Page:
This is where Pope Francis’s statements during his pastoral visit to Canada overturn the applecart. He squarely equated the treatment of the native peoples by his own Church to ‘genocide’ and spoke highly of the wisdom and high values inherited by those long demeaned and decried ‘idolatrous’ nations and tribes. In his words, said at a press conference at the end of his visit: ‘…we still have (…) a colonialist attitude to reduce their culture to ours. It comes from the way of life which makes us lose the values that they have…Indigenous people have a great value, which is laving in harmony with Creation (Nature) and at least some that I know describe that by the expression: Living well. That is not what we mean in the west as having a good time, La dolce vita. No, to live well is to protect the harmony and that is for me the great value of the original peoples: Harmony. We are used to reducing everything to the mind. On the other hand, the personality of the ‘first nations’ – I speak in general – knows how to express itself in three languages: of the head, of the heart and of the hands. But all taken together and they know how to interact with Nature. So, what about this accelerated, somewhat neurotic progressivism about development that we practice? I am not speaking against development. Development is good but not as an anxiety for development-development-development. Look, one of the things that our overdeveloped, commercial civilisation has lost is the poetic gift. Indigenous peoples have kept that gift (…). So, this doctrine of colonization is truly evil and unfair. Even today it is being invoked as before but with kid gloves. (…). For instance some bishops from certain countries told me: “When our nation requests a loan from an international organization, there are conditions, including legislative ones which are colonialistic. To extend credit, they make them change their way of life’. Returning to our colonization of America: the English, the French, the Spanish, the Portuguese are four that always have posed this threat…This mindset: ‘we are superior and these natives don’t count’ (…) and that is grave. So, we have to return to what you (a journalist) said: go back and heal, let us say, what was done wrong, knowing that the same colonialism is still alive…”.

Such statements are seen by many in conservative quarters as expressing the leftist opinions of a Jesuit pope who is undermining the very tenet to which the Church owes its existence and which gives legitimacy to its worldwide ministry, namely the innate superiority and divine transcendence of the Christian Message. Francis seems to implicitly question the dogma that Jesus Christ entrusted his apostles and faithful with the duty to convert the people ‘urbi et orbi’. While there is a difference between spreading Catholicism – or other Christian denominations – and promoting the modern industrial and financial civilisation globally, no one can deny that there is a strong historic link between the two endeavours, even though modernization today has become mostly agnostic and materialistic in character. The global political-business order that is being imposed everywhere, as the Pope pointed out, is influenced by both the Judeo-Christian culture of revelation and the rationalistic spirit of liberal enlightenment, primarily inherited from the Protestant Reformation and therefore still arguably Christian in its essence.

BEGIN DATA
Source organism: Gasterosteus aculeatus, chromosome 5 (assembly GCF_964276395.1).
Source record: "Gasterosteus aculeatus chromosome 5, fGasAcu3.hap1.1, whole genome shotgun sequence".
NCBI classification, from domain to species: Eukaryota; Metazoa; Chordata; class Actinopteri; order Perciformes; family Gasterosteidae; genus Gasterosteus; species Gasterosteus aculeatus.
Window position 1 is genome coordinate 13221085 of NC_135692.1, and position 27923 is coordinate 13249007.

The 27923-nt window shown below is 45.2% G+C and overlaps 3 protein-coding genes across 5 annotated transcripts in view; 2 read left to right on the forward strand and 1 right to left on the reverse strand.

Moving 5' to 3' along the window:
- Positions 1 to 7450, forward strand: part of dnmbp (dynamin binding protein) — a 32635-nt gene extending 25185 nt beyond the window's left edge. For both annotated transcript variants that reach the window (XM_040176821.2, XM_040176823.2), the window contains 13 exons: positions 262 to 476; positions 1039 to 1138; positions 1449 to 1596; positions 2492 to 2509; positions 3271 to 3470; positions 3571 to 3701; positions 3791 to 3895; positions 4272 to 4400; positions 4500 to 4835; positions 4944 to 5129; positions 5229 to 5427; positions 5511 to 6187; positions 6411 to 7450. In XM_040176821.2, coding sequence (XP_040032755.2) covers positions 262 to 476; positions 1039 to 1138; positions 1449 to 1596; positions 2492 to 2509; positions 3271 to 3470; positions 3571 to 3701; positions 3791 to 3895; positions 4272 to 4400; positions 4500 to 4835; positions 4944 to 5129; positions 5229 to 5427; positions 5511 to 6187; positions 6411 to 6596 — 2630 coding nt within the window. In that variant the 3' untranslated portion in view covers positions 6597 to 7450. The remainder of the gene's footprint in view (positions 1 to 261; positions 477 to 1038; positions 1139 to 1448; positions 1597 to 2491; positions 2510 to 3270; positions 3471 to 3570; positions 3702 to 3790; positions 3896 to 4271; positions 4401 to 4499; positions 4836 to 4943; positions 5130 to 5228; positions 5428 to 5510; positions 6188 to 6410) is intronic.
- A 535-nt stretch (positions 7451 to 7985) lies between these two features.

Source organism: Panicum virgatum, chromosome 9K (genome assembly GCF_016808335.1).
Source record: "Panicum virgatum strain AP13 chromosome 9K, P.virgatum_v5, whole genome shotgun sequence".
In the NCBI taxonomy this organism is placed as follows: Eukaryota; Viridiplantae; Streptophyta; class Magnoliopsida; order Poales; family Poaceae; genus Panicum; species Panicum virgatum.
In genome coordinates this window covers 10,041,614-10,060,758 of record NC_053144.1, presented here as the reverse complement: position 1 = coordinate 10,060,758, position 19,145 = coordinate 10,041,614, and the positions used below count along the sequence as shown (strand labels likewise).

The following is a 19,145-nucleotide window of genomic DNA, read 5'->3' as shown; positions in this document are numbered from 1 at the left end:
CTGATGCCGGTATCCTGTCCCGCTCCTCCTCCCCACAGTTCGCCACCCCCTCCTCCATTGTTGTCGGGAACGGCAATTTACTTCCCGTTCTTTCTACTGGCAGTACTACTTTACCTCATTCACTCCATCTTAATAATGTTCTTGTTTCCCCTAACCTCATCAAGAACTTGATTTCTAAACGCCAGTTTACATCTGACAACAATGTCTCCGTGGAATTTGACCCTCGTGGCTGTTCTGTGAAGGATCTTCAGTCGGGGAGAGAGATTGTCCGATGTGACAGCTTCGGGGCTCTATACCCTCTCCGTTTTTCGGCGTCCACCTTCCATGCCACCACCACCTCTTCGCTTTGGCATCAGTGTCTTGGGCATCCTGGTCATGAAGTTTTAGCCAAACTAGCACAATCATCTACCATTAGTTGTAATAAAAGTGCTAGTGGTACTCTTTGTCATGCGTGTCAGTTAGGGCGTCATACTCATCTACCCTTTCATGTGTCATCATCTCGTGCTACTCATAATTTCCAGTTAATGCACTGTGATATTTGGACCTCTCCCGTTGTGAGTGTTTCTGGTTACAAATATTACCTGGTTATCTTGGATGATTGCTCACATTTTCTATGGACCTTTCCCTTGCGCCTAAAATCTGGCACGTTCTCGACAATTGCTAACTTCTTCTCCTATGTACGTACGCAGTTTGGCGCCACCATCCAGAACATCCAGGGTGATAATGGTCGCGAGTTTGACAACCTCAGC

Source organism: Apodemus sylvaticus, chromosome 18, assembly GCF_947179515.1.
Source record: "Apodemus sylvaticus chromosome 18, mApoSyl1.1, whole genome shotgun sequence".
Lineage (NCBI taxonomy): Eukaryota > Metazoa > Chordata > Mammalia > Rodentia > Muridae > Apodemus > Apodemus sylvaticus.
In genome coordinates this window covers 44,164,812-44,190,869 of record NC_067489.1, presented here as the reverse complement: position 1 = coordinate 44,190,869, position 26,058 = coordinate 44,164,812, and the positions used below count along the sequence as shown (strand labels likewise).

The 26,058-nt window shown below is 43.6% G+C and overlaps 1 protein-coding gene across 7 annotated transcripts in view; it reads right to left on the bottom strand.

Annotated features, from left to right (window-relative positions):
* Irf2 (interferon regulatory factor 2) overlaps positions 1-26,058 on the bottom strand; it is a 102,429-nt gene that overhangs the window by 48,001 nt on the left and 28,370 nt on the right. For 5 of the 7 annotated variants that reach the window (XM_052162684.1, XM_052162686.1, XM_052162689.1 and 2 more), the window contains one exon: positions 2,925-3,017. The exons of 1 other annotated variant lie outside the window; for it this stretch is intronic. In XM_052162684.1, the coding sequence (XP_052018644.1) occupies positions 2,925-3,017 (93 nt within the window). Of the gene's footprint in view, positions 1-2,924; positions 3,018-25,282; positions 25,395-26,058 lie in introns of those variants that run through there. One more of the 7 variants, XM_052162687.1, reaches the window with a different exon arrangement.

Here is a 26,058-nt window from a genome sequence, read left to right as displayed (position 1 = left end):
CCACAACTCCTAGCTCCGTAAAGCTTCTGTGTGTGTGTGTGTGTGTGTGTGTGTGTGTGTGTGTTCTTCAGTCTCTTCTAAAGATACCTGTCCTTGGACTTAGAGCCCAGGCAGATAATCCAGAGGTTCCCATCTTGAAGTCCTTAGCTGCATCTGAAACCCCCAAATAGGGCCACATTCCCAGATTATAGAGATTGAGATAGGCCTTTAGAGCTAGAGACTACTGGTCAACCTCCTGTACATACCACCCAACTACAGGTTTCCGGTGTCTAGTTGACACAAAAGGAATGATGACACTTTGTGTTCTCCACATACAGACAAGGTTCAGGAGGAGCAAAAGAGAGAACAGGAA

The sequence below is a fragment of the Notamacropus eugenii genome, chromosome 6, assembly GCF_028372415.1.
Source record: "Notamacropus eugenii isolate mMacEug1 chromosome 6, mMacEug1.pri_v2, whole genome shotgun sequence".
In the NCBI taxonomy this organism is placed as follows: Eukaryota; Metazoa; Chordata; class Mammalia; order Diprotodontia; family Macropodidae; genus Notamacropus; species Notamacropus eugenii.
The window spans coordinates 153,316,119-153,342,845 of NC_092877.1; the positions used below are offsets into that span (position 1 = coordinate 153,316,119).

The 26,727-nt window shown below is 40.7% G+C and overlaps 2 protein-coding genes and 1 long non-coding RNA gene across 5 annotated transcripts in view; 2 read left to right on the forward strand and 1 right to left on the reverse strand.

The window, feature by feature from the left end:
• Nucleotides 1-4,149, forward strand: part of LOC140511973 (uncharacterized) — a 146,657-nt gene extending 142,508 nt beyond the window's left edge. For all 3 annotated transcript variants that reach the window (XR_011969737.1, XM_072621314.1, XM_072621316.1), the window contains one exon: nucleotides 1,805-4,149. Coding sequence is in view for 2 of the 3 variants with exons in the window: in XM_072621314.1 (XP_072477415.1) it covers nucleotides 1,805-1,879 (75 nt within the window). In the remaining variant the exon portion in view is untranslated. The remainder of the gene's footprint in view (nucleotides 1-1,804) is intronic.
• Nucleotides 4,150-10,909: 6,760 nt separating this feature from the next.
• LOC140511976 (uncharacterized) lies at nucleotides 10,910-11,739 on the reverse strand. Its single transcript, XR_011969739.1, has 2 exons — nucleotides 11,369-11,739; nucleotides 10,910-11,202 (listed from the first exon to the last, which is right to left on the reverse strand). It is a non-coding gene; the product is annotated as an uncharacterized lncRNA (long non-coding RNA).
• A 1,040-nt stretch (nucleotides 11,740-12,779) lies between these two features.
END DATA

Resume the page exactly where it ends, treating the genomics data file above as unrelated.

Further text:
Pope Francis has publicly cast doubts on the validity of the conversion cause by highlighting the pristine value of indigenous cultures. He cannot say in so many words that replacing those native ‘natural’ creeds with Christianity with all its westernizing Euro-centric implications, may not be desirable but he opens the door to that debate, leaving many theologians and dignitaries of the Church with the impression that he is, consciously or not, undermining the dais on which Saint Peter’s throne has rested for almost two millennia.

Will other missionary religions also have to reconsider their agendas of conversion in the light of the emerging scientific discoveries about human nature and the universe, by taking into account the current socio-political and environmental state of affairs?


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  • Very pertinent.

    However, in India, tribal communities are not a fringe but the foundation of Hindu civilization and culture, and the links are clearly visible to this day.

    There is no rupture.

  • The article poses a very good question at its end, one that has been haunting the progressive wing of Catholicism for several decades now: either there will be some form of internal reformation within the Catholic church, or it will eventually end up marginalized losing most of its followers. The final outcome, I think, does not depend only on this Pope and his personal inclinations, but rather on the critical mass of Cardinals who need to back him up. Whether they will do so or not remains to be seen.

Côme Carpentier de Gourdon

Côme Carpentier de Gourdon is Distinguished Fellow with India Foundation and is also the Convener of the Editorial Board of the WORLD AFFAIRS JOURNAL. He is an associate of the International Institute for Social and Economic Studies (IISES), Vienna, Austria. Côme Carpentier is an author of various books and several articles, essays and papers